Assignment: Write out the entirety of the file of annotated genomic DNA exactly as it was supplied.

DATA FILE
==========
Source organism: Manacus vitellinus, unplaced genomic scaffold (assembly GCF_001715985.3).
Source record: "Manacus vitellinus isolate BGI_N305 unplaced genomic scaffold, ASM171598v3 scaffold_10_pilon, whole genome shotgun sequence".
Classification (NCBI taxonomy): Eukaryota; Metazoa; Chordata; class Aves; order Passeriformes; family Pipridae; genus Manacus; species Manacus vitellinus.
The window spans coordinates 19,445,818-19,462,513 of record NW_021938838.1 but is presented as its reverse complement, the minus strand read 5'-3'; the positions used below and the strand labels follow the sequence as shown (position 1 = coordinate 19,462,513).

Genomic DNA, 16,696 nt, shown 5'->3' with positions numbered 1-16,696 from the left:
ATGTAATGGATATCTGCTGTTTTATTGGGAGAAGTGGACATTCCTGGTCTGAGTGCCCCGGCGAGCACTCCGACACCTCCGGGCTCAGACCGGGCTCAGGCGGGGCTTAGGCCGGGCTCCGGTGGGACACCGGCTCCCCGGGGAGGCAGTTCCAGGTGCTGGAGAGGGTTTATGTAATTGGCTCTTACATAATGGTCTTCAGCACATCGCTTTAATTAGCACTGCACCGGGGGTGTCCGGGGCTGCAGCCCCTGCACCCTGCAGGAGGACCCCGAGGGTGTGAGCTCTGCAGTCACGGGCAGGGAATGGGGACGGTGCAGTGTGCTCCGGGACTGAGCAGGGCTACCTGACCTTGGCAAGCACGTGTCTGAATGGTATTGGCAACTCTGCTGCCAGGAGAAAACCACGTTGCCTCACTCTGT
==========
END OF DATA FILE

Source organism: Manacus vitellinus, unplaced genomic scaffold (assembly GCF_001715985.3).
Source record: "Manacus vitellinus isolate BGI_N305 unplaced genomic scaffold, ASM171598v3 scaffold_10_pilon, whole genome shotgun sequence".
Classification (NCBI taxonomy): Eukaryota; Metazoa; Chordata; class Aves; order Passeriformes; family Pipridae; genus Manacus; species Manacus vitellinus.
The window spans coordinates 19,445,818-19,462,513 of record NW_021938838.1 but is presented as its reverse complement, the minus strand read 5'-3'; the positions used below and the strand labels follow the sequence as shown (position 1 = coordinate 19,462,513).

Genomic DNA, 16,696 nt, shown 5'->3' with positions numbered 1-16,696 from the left:
ATGTAATGGATATCTGCTGTTTTATTGGGAGAAGTGGACATTCCTGGTCTGAGTGCCCCGGCGAGCACTCCGACACCTCCGGGCTCAGACCGGGCTCAGGCGGGGCTTAGGCCGGGCTCCGGTGGGACACCGGCTCCCCGGGGAGGCAGTTCCAGGTGCTGGAGAGGGTTTATGTAATTGGCTCTTACATAATGGTCTTCAGCACATCGCTTTAATTAGCACTGCACCGGGGGTGTCCGGGGCTGCAGCCCCTGCACCCTGCAGGAGGACCCCGAGGGTGTGAGCTCTGCAGTCACGGGCAGGGAATGGGGACGGTGCAGTGTGCTCCGGGACTGAGCAGGGCTACCTGACCTTGGCAAGCACGTGTCTGAATGGTATTGGCAACTCTGCTGCCAGGAGAAAACCACGTTGCCTCACTCTGT